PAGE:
Combine the trip to Geiranger with an adventure. Get on a boat to see the waterfalls and the fjord, or try out activities such as paddling, climbing or farm visits. And did you know that Geiranger is actually labelled a sustainable destination?

Season: Summer

6. Stølsruta in Valdres

When hiking along Stølsruta in Valdres, you will experience a rich, varied and old cultural landscape. The road passes through small farms, mountains and woods. Along the way you will be able to stay the night in cozy mountain cabins. The hike is a total of 67 kilometers and it takes about five days to complete. The route starts in Tisleidalen and ends in Vang.

The route passes through an area full of traces of people and history, stretching back many centuries. This is a well-preserved area in Valdres where animals and humans thrive. Some of the small farms serve the Norwegian brown cheese and delicious farmer's cuisine.

Season: June-September

7. The Tømmerrenna timber slide in Vennesla

Tømmerrenna timber slide Vennesla is actually a slide that was used for timber transportation on the river Otra. On this hike, you will find yourself surrounded by beautiful nature on all sides. On the way, you will also have to cross suspension bridges and navigate through tunnels. A fun trip for the whole family that takes about five hours.

And when in Vennesla, you should also visit the amazing Vennesla library and culture hall, which has gotten a lot of attention both nationally and internationally.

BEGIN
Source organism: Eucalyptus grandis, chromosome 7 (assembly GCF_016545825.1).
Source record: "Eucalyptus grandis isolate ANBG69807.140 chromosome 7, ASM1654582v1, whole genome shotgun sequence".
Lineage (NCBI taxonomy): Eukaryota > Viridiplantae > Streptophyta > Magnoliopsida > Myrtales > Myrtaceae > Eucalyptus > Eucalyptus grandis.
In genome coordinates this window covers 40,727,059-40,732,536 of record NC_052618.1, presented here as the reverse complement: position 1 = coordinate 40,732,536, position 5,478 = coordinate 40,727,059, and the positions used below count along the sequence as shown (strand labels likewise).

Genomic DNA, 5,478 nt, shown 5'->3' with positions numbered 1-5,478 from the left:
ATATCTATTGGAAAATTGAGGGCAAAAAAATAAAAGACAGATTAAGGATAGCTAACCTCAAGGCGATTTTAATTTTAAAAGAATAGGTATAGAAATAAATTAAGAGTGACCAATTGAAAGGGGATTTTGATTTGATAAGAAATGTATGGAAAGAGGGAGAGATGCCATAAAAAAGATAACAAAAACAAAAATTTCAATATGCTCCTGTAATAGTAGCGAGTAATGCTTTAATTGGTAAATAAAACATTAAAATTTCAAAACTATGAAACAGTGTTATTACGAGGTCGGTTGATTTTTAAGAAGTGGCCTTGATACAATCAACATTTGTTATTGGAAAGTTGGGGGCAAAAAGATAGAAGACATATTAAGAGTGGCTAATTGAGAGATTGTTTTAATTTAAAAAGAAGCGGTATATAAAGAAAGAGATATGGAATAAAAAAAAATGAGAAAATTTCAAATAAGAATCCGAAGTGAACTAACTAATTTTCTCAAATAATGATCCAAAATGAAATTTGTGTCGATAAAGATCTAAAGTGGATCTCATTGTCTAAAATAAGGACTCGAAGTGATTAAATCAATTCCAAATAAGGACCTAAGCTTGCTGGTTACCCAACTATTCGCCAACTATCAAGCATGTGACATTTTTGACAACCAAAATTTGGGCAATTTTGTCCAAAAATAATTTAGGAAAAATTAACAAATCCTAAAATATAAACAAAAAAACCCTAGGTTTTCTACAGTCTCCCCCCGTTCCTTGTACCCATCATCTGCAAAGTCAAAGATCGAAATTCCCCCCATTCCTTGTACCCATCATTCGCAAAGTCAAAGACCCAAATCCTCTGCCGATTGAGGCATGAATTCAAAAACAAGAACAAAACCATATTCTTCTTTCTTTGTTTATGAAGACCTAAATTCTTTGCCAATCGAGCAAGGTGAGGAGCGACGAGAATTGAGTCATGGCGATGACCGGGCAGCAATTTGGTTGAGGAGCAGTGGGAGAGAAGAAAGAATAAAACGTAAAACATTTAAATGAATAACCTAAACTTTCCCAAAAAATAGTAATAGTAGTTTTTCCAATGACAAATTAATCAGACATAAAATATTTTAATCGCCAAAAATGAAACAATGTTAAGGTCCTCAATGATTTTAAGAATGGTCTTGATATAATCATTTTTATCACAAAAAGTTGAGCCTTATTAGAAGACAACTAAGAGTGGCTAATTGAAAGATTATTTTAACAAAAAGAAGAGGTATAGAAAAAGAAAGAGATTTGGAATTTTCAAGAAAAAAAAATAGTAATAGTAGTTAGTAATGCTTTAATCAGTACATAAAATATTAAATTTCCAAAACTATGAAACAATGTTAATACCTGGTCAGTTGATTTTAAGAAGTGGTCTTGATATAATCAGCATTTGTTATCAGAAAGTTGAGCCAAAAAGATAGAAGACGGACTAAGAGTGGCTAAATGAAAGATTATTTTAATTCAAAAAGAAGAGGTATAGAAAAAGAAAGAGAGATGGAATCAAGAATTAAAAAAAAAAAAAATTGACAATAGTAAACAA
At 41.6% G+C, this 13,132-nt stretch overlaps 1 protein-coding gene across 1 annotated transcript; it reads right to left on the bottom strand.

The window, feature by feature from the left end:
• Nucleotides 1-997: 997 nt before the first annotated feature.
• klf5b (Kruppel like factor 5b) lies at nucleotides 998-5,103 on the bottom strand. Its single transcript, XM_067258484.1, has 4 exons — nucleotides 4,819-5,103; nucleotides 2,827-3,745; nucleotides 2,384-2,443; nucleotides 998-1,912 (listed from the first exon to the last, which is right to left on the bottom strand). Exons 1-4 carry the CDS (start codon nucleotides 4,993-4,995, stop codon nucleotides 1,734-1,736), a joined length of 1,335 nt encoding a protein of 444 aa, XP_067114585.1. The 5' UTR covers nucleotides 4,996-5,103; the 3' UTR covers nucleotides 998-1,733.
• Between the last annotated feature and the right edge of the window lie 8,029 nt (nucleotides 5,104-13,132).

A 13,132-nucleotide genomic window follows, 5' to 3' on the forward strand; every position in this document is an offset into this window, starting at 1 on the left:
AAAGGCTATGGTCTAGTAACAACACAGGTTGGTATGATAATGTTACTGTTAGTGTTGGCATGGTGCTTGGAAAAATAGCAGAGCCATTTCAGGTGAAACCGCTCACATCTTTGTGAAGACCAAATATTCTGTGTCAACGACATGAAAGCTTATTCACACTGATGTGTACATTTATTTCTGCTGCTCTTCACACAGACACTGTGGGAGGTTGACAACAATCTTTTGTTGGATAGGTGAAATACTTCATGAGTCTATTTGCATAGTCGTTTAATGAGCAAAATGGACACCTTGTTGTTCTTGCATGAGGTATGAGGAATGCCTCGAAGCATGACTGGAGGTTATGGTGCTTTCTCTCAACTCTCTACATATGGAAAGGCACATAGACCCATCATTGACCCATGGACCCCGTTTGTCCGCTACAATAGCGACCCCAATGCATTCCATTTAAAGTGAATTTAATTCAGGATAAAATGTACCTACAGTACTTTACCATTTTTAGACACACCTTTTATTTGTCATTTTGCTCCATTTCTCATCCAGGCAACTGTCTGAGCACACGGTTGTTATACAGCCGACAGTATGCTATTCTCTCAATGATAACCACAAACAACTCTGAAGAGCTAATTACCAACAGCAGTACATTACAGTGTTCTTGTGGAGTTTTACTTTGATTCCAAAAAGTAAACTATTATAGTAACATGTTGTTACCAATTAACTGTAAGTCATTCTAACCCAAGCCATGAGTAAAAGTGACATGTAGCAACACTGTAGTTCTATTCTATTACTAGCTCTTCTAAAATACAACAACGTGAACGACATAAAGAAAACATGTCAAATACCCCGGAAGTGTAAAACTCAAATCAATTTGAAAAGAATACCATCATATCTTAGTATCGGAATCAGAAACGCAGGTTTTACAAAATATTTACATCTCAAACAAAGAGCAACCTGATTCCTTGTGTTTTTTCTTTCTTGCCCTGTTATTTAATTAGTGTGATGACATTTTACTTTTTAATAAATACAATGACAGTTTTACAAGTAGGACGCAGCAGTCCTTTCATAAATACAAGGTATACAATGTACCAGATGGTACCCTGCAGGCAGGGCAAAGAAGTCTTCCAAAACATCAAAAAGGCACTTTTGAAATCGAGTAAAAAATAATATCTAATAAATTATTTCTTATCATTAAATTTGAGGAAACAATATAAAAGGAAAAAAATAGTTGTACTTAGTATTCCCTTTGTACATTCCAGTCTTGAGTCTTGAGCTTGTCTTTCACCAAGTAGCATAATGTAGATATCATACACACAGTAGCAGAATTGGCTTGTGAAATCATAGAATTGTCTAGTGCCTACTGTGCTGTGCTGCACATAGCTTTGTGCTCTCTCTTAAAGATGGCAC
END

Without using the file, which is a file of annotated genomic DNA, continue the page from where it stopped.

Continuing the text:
Season: All year if the weather is OK

8. The child wanderer path in Southern Norway

The child wanderer path in Southern Norway is a 136 kilometers long path that tells a story about poverty and hunger. A child emigration happened in the 1800s, when many families had to send their oldest children to the larger farms to work. The reason for the increasing poverty was presumably due to the population growth, and that fact that the farms became smaller, which resulted in fewer jobs.

The path starts in Kvinesdal and ends by Landvik in Grimstad, Southern Norway. You should estimate about seven days to complete the route, which is a route of medium difficulty. You can also choose to hike parts of it.

Season: Spring

9. The Queen's Route in Vesterålen

By the ocean's edge in the Vesterålen islands, between the fishing villages Stø and Nyksund, you will find the Queen's Route. The old road was used by the midwife on her way to women giving birth in Nyksund. It got its name after the Norwegian Queen Sonja hiked it in 1994. It became one of her favorite hikes.

The hike can be completed in two ways. You can follow a five kilometer long hike along the coast, or you can try out a more challenging route in the mountain. If you choose to do both, the route will be a total of 15 kilometers and take 5-6 hours.

In Stø, you can join a whale and seal safari, while Nyksund is an exciting fishing village with several galleries, activities and nice restaurants.

Season: June - September

Other historical hikes

In 2015, the Directorate for Cultural Heritage and the Norwegian Trekking Association teamed up under the name Historiske vandreruter, meaning Historical hikes, to increase the knowledge about the Norwegian old roads. Here, they have chosen exciting cultural and historical routes across the country. What they all have in common is a living cultural heritage and beautiful nature, which makes it more fun to hike along them. Read more about them underneath.

Go on a historical hike

Great deals from our partners

Book your next Norwegian holiday adventure now.

Plan the hike

Search for routes or places to stay across the country. Read more about hiking here.

Your recently viewed pages